Sleep peacefully, Gawaine.

Saturday, August 31, 2013

We don't just shut down subways....

...we shut down expressways, too.

Happy Birthday to EVERYONE!

One of my veterinarians recently got an interactive client pet portal. One of the fun features is that it sends a birthday email to the customer when it is their pet's birthday.

I have taken a LOT of cats and kittens to that veterinarian over the decades. Some of them I took in over a decade ago. Needless to say I get a LOT of birthday notices.

Yesterday was Paddles' (now Gizmo) birthday. I forwarded her birthday notice off to Nancy, who adopted her 10 years ago. I'm going to try to get all my way-back adoptions on a spreadsheet so I can do some more of that.

Some of the notices are sad, because some of the cats have passed. It has, after all, been as much as 15 years for some of those records. But others make me laugh. I thought about stopping by to purge my files of adopted cats. Then I'll no longer receive these notices. But when Paddles' email came through today, I realized there was more gladness than sadness. I'll have to do it at some point. But not yet.

Friday, August 30, 2013

Hey YOU! Did you adopt an Owl House cat since late 2010?

If you have, a huge number of you haven't registered that wonderful microchip your cat has! If your cat gets lost, they'll call me, which is better than nothing, but far better that you get notified if your lost cat is found!

It's only $10.99 to register. It's a deal! What are you waiting for! When you register your chip, The Owl House/Wildrun gets credit for another one. You chip TWO cats for one small fee.

If your cat's name is on the list below, you DID register your chip. Thank you! If your cat is not on this list, please check his/her records to see if I chipped your cat. There will be a black bar code sticker with a number. It will be on the cat's medical record and also on the inside of the folder the records came in. You will need that when you call HomeAgain.

Call 1-866-802-5650 or go to Don't go to the main HomeAgain page or you won't get your special Petfinder Chip FurKeeps adoption rate on $10.99. Be sure to give them my Shelter ID of NY538. I'm still under Wildrun with them. You only have to pay $10.99 to register the chip for life. They do offer additional services for an additional fee if you wish to sign up for them. But it's only one-time fee to get your info on that chip!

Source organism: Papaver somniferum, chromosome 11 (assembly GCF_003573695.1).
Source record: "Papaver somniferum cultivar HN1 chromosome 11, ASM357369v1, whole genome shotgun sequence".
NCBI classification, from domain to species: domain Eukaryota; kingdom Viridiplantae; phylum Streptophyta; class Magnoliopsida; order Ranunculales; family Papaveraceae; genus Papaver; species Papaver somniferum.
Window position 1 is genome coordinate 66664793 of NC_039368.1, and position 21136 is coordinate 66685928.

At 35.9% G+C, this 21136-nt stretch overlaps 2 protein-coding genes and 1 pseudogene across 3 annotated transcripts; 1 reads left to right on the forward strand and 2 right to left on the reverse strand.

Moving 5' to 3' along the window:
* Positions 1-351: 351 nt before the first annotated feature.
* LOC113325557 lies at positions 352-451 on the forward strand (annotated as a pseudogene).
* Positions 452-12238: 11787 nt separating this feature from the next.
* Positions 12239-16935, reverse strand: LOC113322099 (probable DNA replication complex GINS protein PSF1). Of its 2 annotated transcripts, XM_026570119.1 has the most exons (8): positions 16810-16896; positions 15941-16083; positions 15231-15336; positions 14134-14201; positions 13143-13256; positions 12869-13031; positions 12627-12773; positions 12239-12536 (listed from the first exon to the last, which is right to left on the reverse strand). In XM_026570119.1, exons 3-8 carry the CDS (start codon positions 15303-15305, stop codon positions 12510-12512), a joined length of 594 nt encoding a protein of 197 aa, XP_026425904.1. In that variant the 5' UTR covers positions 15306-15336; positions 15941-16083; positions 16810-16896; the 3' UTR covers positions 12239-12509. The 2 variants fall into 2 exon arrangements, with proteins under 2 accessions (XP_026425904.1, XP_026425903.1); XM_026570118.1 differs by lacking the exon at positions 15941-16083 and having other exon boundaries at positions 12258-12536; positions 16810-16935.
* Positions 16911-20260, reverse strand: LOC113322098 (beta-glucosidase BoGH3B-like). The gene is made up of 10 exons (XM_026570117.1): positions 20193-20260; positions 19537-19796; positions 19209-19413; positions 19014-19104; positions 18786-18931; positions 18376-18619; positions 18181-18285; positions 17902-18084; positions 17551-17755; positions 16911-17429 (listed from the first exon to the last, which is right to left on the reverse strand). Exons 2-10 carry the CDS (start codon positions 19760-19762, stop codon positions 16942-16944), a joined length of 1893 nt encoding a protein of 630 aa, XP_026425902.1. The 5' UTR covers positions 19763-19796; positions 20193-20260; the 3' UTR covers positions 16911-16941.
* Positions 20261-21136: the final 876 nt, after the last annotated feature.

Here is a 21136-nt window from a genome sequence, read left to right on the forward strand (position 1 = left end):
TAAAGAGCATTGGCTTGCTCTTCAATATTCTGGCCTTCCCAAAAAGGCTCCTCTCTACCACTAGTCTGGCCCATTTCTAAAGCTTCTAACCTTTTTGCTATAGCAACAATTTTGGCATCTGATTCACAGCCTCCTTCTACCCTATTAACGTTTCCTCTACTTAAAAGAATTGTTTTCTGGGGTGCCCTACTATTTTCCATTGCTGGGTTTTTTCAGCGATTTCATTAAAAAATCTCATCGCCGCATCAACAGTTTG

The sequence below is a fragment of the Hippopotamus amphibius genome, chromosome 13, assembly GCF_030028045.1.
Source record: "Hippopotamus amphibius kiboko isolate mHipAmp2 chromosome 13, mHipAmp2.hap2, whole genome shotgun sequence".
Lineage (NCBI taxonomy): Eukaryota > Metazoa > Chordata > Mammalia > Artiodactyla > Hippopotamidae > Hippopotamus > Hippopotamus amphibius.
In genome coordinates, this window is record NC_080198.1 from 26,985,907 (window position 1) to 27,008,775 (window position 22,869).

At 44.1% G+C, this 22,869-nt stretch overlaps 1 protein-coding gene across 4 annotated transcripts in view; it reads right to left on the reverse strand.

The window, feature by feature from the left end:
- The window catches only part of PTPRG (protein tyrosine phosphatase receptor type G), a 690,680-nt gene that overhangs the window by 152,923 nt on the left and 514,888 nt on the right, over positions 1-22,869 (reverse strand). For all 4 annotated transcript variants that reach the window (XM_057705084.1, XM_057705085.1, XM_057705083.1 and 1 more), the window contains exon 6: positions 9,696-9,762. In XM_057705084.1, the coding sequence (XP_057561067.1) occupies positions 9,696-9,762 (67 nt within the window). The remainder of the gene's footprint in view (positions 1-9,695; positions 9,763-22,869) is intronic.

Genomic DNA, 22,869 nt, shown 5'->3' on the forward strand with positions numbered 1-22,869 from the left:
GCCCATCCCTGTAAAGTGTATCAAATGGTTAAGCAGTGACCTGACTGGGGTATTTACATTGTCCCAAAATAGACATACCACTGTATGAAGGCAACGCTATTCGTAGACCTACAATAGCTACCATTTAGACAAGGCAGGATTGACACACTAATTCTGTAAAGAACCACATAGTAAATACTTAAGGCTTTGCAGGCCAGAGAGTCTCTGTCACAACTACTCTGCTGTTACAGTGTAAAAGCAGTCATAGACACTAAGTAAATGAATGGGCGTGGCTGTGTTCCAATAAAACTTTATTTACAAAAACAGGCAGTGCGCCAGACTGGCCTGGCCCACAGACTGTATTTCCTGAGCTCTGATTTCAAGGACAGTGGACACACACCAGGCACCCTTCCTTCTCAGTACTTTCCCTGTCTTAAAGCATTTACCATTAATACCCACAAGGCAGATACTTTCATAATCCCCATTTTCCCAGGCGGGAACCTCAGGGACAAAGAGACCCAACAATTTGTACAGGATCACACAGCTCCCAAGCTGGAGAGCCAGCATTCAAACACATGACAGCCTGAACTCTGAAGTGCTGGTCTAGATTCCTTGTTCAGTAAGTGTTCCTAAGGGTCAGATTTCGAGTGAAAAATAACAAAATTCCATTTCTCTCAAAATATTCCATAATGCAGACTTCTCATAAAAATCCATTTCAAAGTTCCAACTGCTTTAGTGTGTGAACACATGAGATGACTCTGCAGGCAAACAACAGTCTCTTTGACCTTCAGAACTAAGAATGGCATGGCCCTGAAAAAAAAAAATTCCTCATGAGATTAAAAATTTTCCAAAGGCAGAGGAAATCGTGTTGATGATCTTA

I just purchased a microchip scanner for $199 at their reduced summer rate, so in a few days I'll be able to scan lost pets for chip myself instead of hauling them to someone else. If you can't find your records, I can come by and scan your cat and give you the chip number. Click my profile link at the right to email me. Happy Days!

Thursday, August 29, 2013

Catamazing toy

I picked up a toy that intrigued me while I was at a conference last spring for $14, and only just now put it together. It's called "Catamazing" from I was skeptical that it would be heavy enough to stay put while the cats played with it, but it seems to be doing a good job!

I only had it on the floor for five minutes before Rose came over and without even a stare or a sniff, showed me that she was smarter than the average toy. I'll use this as my cat toy box and we'll see how long it lasts. She sure has been having a good time!

I hate that if I post one video it progresses to others on my channel. Does anyone know how to make that stop? I'm thinking of switching to Vimeo if I can't figure this out.

(I have not been asked to blog on this toy and I purchased it on my own initiative).

Subway service disrupted to rescue kittens

Not long ago, this never would have happened

Slowly, slowly, U.S. society in general is accepting that if it is in our power to save a life, we should do so, even if it's not a human life. That doesn't necessarily mean society gives a cat's life equal weight as a human life. It does mean, that a feline life may be worth more than getting people to work, or home, on time.